By Joe Stumpe :
The Sedgwick County staff has presented a 2020 budget that would cut spending on aging programs and services by 2.3 percent, from about $10.9 million to $10.7 million.
It’s unclear what, if any, programs would be affected. About half the reduction would be the result of personnel turnover and a one-time bonus pool that employees had this year but that will not be available next year.
The rest is based on estimates of federal funds that Sedgwick County receives through the Older Americans Act.
It’s possible that the county’s aging services budget will be increased as the county commission works through its budget process this summer. Residents are invited to speak to the commission on July 24 and Aug. 5.
At the commission’s May 13 budget hearing, Commissioner Jim Howell called for more money for certain aging programs, including:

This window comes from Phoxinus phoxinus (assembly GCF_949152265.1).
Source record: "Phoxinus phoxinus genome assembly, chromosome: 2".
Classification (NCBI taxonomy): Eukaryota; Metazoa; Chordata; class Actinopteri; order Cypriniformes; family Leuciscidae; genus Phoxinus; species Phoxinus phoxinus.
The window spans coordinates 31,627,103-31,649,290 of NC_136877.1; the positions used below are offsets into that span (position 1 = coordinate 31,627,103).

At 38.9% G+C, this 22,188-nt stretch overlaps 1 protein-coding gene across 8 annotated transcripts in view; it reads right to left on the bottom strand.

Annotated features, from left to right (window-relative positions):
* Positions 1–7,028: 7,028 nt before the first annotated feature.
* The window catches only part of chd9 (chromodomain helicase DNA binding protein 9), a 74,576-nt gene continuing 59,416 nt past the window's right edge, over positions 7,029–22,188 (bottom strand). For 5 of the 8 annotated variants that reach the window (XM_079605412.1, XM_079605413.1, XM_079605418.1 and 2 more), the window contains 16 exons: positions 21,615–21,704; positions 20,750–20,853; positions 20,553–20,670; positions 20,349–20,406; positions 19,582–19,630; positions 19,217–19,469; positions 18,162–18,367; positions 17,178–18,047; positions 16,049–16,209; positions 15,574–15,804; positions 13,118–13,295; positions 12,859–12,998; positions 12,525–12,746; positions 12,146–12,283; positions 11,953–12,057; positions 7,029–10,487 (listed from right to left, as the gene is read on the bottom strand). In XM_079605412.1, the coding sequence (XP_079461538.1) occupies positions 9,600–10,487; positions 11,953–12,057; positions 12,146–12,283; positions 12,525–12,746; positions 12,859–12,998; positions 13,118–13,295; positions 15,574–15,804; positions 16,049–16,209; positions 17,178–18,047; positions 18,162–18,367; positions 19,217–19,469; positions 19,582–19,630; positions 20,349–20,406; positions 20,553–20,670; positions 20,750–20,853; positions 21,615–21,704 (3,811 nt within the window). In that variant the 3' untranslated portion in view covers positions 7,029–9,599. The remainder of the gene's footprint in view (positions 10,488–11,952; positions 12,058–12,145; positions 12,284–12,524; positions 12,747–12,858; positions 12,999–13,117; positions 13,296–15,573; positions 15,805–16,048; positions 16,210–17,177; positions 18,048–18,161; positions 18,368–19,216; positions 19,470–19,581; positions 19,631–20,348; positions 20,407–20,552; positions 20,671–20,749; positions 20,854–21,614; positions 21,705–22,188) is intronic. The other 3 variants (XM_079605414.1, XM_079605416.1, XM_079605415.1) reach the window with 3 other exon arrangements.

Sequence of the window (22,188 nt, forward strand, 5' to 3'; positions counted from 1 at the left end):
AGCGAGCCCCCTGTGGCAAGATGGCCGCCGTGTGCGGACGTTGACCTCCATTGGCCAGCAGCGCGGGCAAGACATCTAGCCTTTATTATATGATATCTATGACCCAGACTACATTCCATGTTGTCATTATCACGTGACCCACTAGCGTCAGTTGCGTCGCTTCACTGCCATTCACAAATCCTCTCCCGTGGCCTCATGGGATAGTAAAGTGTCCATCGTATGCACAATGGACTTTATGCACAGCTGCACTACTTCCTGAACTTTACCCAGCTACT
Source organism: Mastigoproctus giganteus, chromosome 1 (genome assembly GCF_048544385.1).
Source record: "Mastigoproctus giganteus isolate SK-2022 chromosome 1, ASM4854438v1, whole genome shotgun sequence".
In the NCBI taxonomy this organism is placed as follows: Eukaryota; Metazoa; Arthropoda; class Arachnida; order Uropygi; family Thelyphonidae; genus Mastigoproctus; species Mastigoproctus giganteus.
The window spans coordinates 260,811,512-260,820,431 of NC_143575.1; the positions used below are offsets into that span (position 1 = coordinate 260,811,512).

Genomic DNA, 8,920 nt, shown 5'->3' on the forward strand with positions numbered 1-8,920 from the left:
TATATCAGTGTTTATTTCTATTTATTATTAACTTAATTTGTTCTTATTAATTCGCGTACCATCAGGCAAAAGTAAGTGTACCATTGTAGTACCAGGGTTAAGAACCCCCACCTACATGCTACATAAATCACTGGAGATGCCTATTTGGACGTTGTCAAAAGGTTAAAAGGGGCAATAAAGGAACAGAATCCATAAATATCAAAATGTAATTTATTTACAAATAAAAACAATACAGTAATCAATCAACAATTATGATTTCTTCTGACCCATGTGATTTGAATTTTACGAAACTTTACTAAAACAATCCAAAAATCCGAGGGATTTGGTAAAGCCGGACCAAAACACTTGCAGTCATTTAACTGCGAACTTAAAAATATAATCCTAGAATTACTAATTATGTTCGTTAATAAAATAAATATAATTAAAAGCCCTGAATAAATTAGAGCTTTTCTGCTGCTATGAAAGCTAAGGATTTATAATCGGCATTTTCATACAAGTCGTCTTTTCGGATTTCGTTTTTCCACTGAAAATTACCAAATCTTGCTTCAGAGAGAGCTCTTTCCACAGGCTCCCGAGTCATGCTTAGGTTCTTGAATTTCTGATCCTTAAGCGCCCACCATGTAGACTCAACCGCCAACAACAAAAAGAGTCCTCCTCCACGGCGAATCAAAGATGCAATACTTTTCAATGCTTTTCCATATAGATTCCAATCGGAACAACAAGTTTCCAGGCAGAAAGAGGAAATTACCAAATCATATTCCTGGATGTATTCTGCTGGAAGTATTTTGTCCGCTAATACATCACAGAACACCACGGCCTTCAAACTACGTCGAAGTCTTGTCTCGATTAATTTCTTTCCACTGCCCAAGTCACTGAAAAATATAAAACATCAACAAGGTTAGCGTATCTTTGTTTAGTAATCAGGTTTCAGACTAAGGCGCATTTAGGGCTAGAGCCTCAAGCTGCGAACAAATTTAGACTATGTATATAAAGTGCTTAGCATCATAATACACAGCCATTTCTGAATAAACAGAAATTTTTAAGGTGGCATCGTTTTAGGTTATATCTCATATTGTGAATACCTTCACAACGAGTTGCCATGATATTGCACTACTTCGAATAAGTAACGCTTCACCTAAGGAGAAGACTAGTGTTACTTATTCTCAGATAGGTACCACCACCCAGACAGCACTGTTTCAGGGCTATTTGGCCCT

•$66,000 to reduce the waiting list for Meals on Wheels, which delivers meals to homebound elderly and disabled people.
•$46,800 to reduce the waiting list for a wheelchair repair program.
•$30,000 that Howell says is needed to keep the Oaklawn senior center open.
•$17,628 for senior centers in Haysville, Mulvane, Park City and Valley Center.
Howell also said it’s time for the county to generate more money through the aging mill levy approved by voters in 1982. That vote authorized commissioners to levy up to 1 mill to help pay for aging services. The county currently collects less than half of that, in effect leaving several million dollars on the table.
Howell also said the county’s Aging Advisory Council should have a bigger say in how that money is spent, rather than commissioners “politically” debating the question each year. The council is made up of senior citizens appointed by commissioners.